May 31, 2011

Meet The Staff: Nithya Johnson Says She's Inspired by Those Working For Change

Nithya Joseph is a member of the Outreach team at StudentsFirst, working to engage and mobilize members to advocate for education reform across the country. Prior to joining StudentsFirst, she worked briefly at the Academy of Educational Development, and later in the Office of Out-of-School Time at DC Public Schools. Most recently she was at the DC Department of Parks and Recreation, where she managed city-wide summer programming. Nithya received a Masters in Public Policy with a focus in education from the Georgetown Public Policy Institute.
As an Outreach Specialist for StudentsFirst, I have the incredible opportunity to interact and engage with members of StudentsFirst across the country. It is my responsibility to mobilize and spread awareness of the movement to our members, both existing and potential. But after several months working here, I would say it’s hardly a responsibility; rather it is an opportunity to be inspired every day.
Like my colleagues and most StudentsFirst members, my passion for education reform stems back years. I was an afterschool teacher in several different schools, working in an array of settings with students in upper middle class neighborhoods to lower income areas in San Diego, in both private and public schools. The schools and communities may have varied, but one thing was always consistent: the ability of my students to learn and to be inspired by their lessons.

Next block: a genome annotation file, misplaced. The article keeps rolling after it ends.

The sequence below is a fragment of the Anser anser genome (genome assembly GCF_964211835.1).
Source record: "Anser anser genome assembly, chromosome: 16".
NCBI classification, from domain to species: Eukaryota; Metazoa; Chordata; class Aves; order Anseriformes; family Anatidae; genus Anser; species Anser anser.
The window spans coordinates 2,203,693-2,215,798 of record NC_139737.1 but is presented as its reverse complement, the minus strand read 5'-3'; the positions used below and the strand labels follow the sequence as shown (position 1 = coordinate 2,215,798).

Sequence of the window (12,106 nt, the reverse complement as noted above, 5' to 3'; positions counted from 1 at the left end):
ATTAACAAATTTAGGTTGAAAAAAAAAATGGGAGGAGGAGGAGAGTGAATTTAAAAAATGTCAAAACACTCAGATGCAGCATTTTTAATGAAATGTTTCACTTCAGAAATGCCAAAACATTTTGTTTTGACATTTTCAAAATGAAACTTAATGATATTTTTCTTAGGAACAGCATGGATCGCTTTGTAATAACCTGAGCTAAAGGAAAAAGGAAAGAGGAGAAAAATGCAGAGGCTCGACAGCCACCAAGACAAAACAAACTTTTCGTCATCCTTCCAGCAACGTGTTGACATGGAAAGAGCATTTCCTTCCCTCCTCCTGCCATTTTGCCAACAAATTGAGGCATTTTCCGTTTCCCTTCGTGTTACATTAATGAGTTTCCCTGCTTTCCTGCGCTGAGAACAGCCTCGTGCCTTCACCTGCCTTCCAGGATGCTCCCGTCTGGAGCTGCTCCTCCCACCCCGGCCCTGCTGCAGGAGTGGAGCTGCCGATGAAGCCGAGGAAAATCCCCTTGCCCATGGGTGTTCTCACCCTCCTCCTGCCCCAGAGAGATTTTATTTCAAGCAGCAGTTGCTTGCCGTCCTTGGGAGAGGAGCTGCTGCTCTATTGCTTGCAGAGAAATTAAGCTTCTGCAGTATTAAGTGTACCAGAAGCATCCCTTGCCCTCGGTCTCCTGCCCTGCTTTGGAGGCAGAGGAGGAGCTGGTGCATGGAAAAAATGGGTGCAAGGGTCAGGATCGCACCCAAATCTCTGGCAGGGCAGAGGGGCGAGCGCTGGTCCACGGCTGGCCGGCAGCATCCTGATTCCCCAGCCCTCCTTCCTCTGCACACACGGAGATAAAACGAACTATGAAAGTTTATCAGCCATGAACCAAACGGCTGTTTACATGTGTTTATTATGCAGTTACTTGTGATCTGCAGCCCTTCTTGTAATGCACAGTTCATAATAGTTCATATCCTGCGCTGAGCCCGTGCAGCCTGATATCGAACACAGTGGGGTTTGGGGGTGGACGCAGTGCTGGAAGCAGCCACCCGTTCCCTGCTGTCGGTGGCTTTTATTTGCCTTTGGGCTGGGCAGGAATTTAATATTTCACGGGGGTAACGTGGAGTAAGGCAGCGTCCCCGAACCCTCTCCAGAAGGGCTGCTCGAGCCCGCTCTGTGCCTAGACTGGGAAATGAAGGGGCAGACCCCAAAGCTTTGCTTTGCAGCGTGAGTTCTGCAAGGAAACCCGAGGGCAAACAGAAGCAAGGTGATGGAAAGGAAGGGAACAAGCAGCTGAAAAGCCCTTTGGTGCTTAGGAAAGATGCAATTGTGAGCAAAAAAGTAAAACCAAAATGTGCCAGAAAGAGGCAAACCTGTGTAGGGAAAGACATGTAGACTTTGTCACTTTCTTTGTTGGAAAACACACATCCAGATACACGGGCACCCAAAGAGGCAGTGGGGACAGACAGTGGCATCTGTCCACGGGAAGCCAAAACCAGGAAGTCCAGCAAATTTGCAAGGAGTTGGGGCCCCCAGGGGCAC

Since that time, I focused my studies in the education sector; learning more intensively about the structural inequities facing our public school system, I became overwhelmed by the urgency of the challenges facing our schools and students. I have held different roles in various organizations, but I have never been so fulfilled as I am now. I speak to teachers, parents, concerned citizens, and students every day who tell me personal stories that never cease to amaze me. And just like my time working in afterschool programs, I find that while the members are vastly diverse and their stories are all so different, one thing is always consistent: the determination to advocate for children and the frustration with the challenges their schools and children face within the current system.
I speak with fathers and mothers who are relentlessly trying to find options of quality schools for their children; with teachers who want to see the system reformed because the thought of their students not having a continued, quality education is absolutely unacceptable; with students who want to see their most devoted teachers celebrated and rewarded. Our members inspire me and fuel my dedication to this work.
My passion for this work is not unique. My sense of urgency for this crisis is not distinct, and my desire to be a part of a movement to change a system so that all students have a fair shot at being successful is absolutely not rare. That is an incredibly comforting thing.

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